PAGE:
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If you’re a Californian, the state wants to cover almost half the cost of your new home

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  • California Senate Democrats have proposed a program to subsidize up to 45% of new housing costs.

  • This would apply to first-time home buyers and save families over $ 12,000 each year.

  • Home prices have skyrocketed during the pandemic, putting home ownership out of reach for many.

  • See more stories on the Insider business page.

To ensure fairer access to homeownership, Democrats in the California Senate included a program in the budget they unveiled last week that would partially subsidize the costs of buying a new home.

The “California Dream for All” program, which Democrats first described in April in the Build Back Boldly budget plan, would pay and own up to 45% of a home for a first-time buyer, reducing the price of a home. almost half of buying a house. Lawmakers wrote in the proposal that this program would allow Californians to buy their first home with a “silent partner,” dramatically lowering the cost of buying a home and helping to close the racial wealth gap.

“Generation after generation, those who have wealth get richer and those who don’t are even further behind,” says the proposal. “As has been the case so often throughout the nation’s history, this has been compounded by the racist barriers built to hold back communities – and the impacts of those barriers are still evident today. The first step to achieve the Californian dream of thriving in the middle class and building a family heritage begins with home ownership. ”

Broadly speaking, this program:

  • Save families over $ 12,000 each year with subsidized costs;

  • Establish the California Dream Fund, which would have a single deposit of available funds;

  • Allow first-time buyers to join the Fund, which would hold a minority stake of up to 45% of the house;

  • And target outreach to under-represented homeownership communities and those with high student debt.

Eligibility for the program is based on income levels, and house eligibility is based on the price of the house. The snapshot noted that eligibility requirements will differ by region “to reflect the reality that income and home prices differ significantly across California.” Other eligibility criteria were not disclosed.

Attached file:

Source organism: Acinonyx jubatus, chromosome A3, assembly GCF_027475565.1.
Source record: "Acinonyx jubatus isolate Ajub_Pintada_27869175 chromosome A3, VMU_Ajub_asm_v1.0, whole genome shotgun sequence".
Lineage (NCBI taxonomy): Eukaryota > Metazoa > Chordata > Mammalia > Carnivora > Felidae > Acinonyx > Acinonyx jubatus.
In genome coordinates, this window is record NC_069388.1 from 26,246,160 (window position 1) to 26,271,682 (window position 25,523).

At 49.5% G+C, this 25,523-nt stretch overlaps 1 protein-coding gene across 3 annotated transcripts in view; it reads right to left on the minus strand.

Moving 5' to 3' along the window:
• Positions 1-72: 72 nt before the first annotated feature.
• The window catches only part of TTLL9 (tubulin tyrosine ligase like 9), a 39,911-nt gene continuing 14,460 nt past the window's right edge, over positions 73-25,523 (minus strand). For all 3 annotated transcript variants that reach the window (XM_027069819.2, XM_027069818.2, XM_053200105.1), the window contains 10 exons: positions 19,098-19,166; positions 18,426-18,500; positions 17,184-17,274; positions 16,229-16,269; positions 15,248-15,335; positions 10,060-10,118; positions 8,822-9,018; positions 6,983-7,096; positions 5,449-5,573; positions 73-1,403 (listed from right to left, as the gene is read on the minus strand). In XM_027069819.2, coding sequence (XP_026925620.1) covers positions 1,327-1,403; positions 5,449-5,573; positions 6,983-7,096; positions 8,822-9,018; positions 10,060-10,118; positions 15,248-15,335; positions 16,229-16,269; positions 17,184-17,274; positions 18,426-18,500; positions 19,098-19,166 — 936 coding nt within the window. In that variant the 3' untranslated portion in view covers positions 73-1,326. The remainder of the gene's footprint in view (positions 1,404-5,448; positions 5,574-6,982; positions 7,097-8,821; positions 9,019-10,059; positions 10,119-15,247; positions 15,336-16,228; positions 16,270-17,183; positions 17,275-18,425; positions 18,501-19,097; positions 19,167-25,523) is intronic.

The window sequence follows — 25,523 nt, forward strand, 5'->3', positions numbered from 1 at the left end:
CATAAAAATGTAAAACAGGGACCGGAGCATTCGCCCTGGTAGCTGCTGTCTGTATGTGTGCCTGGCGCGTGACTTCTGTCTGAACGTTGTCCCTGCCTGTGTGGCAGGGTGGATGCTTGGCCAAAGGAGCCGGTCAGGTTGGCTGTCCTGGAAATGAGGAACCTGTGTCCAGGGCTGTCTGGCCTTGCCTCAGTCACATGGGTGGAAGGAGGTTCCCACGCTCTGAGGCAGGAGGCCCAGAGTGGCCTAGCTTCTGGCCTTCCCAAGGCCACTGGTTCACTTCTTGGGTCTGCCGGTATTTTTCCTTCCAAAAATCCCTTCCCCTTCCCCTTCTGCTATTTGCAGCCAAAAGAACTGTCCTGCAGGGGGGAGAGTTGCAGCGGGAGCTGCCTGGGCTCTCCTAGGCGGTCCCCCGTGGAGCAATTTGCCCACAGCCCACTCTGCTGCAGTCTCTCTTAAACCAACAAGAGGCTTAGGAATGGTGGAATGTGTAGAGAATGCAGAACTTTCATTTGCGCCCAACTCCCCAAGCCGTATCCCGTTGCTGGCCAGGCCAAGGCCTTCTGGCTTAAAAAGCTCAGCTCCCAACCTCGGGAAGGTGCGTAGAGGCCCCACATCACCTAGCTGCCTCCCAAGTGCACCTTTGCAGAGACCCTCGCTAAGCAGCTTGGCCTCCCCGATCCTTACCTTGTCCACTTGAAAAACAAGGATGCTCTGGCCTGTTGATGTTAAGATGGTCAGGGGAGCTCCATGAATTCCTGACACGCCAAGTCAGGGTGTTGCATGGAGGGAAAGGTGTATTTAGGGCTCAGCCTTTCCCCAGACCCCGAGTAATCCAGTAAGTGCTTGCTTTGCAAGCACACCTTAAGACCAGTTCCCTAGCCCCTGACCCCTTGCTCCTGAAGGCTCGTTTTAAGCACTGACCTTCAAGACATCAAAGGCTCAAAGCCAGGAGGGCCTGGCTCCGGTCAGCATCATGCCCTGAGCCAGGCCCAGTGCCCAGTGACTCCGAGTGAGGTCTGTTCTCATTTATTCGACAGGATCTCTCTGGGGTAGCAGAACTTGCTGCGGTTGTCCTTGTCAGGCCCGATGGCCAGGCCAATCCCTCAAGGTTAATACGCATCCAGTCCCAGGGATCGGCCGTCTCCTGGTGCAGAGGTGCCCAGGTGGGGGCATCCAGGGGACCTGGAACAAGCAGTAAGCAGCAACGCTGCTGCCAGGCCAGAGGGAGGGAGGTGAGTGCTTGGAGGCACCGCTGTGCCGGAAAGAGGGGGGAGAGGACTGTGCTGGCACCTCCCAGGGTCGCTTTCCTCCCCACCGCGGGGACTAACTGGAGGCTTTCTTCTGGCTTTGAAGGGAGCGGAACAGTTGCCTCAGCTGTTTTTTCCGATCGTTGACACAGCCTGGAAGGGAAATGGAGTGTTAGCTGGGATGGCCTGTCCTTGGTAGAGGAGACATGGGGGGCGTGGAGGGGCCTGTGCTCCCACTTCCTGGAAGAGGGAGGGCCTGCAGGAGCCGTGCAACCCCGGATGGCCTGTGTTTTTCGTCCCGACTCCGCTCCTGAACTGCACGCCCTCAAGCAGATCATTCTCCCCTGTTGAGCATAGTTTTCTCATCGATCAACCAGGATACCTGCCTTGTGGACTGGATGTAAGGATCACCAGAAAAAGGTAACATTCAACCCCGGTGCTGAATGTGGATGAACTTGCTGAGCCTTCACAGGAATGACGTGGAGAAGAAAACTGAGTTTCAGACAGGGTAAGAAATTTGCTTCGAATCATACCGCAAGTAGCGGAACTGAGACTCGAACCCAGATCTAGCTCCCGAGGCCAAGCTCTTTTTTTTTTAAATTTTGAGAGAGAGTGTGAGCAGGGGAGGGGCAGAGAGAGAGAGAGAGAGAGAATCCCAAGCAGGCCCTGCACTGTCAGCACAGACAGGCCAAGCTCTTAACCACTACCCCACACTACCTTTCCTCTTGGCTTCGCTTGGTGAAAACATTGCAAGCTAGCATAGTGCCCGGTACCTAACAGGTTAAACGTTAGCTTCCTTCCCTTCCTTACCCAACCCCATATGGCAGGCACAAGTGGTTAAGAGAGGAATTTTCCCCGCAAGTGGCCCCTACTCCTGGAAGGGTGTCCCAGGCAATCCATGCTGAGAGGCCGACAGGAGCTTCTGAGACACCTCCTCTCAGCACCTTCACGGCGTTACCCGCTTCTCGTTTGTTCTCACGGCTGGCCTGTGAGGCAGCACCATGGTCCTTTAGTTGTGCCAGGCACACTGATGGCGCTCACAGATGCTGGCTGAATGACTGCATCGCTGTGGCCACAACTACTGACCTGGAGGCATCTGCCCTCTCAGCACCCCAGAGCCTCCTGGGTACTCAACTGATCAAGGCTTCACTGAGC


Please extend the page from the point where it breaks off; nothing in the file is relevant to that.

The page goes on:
A March survey by the Public Policy Institute of California found that nine in 10 Californians saw housing affordability as an issue, and nearly one in three were considering leaving the state because of it.

Home prices have skyrocketed across the country during the pandemic for a variety of factors ranging from working from home fueling increased demand to expensive lumber driving up the price of new construction. Some home builders have even slowed down construction because they can’t keep up with demand and current price levels.

Insider reported last month that the housing shortage could last for years, citing Goldman Sachs projections that millennials should remain interested in buying as housing starts hit the under-1.5 million a year level. , and foreclosures will not have a significant impact on supply. In other words, house prices are expected to continue to rise for years to come.

The rise in prices worries housing experts, such as Redfin’s chief economist Daryl Fairweather.

“When the pandemic is over, buying a home will cost a lot more than ever before, making homeownership much more inaccessible for many Americans,” Fairweather said in a statement. “This means a future in which most Americans will not have the opportunity to create wealth from the equity in their homes, which will worsen inequalities in our society.”

California’s program aims to put homeownership within the reach of many residents, and lawmakers are expected to negotiate the budget, including the program, with California Governor Gavin Newsom on June 15.

Read the original article on Business Insider

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